I spent one afternoon last week leisurely walking around Portland’s Old Port district with Randy Judkins. Yes, THE Randy Judkins, the well-known master clown, comedian, juggler and Maine-based entertainer. One of the hats he’s currently wearing is that of tour guide, and not just for your everyday tour.
In between his performing schedule, Randy has teamed up with Maine Foodie Tours to show folks around the Old Port on one of their new culinary tours.
Maine Foodie Tours was the brainchild of Pamela Laskey, who grew up mostly in Old Town, along with Connecticut and Massachusetts. She left a great career in the academic publishing world almost two years ago, she says. Her original plan was to come to Maine to buy a business. Instead, she ended up starting her own.
Laskey, who used to teach college courses and performed improvisational comedy in Boston in her spare time, has said her new goal in life is to bring “edutainment” to both native Mainers and tourists to the Portland area. She also aims to have as much fun as possible.
To this end, she has hired a fun, knowledgeable, entertaining crew — others who also don’t take themselves too seriously. Her tour guides come with assorted backgrounds, including culinary experts, history buffs, people in business, teachers and performance artists, as in Randy’s case. I wondered if Laskey had crossed paths with her guides in the past. She said no, she hadn’t known any of them before. “They have all found me. Word travels and I feel very fortunate to have some amazing talent!”
With Randy as our guide, 13 co-workers and I had the pleasure of sampling some simply fabulous gourmet food with a pinch of Portland history thrown in for good measure. The weather was excellent — just sunny enough, with the whisper of an ocean breeze to keep things cool. We couldn’t have asked for a more perfect day for a walk along Portland’s cobblestoned streets for the next two to two-and-a-half hours.
We began with fresh lobster canapes on Commercial Street, followed by Duck Trap smoked trout, served across the street at Harbor Fish Market, whose home has been on the historic Portland Custom House Wharf for more than 40 years. You really know you’re in Maine when you find yourself learning how to tell a male lobster from a female, and how to measure a lobster to make sure it’s within legal guidelines. I can only wonder how many lobsters I’ve eaten all these years without knowing such details.
Randy cheerfully steered us down Commercial Street, pointing out some lovely architecture and historical fun facts along the way. He led us up India Street to a delightful bakery called Two Fat Cats, where we sampled one of Maine’s “official” desserts, the whoopie pie. In all honesty, one hardly meets a whoopie pie they don’t like, but this version just may be the best yet. And as they say, it’s all in the filling! Although I didn’t get to test out their other, more traditional pies, they looked mouth watering: thick, fat, full and very old-fashioned. Seriously, I am quite sure one of those pies lies in my future.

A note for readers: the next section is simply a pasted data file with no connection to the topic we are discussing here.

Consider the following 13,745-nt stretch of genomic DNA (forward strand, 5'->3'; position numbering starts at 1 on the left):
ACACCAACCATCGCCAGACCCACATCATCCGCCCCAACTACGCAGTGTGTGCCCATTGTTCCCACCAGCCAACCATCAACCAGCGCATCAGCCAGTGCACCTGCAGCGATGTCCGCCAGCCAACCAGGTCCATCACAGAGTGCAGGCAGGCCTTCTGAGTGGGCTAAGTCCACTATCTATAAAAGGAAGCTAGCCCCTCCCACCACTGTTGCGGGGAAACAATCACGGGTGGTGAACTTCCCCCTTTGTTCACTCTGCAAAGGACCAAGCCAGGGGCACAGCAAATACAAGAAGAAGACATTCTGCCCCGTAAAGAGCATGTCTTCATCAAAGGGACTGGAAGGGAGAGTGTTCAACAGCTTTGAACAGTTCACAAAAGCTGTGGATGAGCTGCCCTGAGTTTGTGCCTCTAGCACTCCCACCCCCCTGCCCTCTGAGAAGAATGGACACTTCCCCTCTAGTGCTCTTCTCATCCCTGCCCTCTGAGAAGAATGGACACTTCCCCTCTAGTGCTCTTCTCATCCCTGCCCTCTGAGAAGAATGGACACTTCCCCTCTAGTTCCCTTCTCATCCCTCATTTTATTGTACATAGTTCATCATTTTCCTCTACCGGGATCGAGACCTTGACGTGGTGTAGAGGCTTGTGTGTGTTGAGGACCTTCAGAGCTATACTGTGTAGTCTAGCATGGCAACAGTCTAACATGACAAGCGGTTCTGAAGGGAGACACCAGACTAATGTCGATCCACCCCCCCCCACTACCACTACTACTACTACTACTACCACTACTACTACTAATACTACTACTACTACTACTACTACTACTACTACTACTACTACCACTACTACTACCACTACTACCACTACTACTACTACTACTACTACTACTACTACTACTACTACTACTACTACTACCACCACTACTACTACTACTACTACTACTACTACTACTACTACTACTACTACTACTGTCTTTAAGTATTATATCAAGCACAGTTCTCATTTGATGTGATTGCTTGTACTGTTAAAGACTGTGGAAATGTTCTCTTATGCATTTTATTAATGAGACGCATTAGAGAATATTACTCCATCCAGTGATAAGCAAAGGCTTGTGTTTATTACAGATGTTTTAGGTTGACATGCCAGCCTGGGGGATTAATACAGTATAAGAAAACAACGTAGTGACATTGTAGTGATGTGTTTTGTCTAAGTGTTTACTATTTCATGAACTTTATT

It was hard to tear us away from Two Fat Cats, but the lure of chocolate candy definitely helped. Up and over a few blocks, the group was ushered into the classy, high-end Dean’s Sweets. Hand-dipped and elegant, Dean’s truffles were fabulous. Or as I love to say, “deeee-lish!” The flavors pushed the creative edge, including maple, lemon, apricot, chevres and, if you can believe it, cayenne. Owner Dean Bingham has dabbled in truffles for many years, but officially opened in 2004. He was happy to point out that the chocolate confections are made in a nut-free facility, and are available to ship worldwide, with special shipping precautions taken during summer months. Yes, no one likes a melted truffle!
One of my favorite shops in the Old Port is Stonewall Kitchen. I’ve been one of its fans since it opened a store in York, and I was very happy to visit as part of the tour. We had time to shop after a special serving of scones topped with wild blueberry jam. Best new find: Butternut Squash Pasta Sauce! A huge hit with many people in our group, it is one of the most unusual and tasty sauces I’ve ever had the pleasure of meeting. Truly original! Since the one jar of sauce I purchased is now sadly long gone, I’ll need to head back to Stonewall Kitchen soon.
OK, enough sweets! It was time to head over to the public market, where we met up with Kris Horton, owner of K. Horton Specialty Foods. Kris has a long history in the fresh food industry in Maine and is very proud to be known as running “the best cheese shop north of Boston.” She gave our group a quick overview of the Maine cheese business, and we were then treated to three fabulous organic cheese samples out of the HUGE variety they offer. The pepper-and-nutmeg-coated goat cheese from York Hill Farm seemed to be the big hit, and at least seven or eight of us placed orders to take home.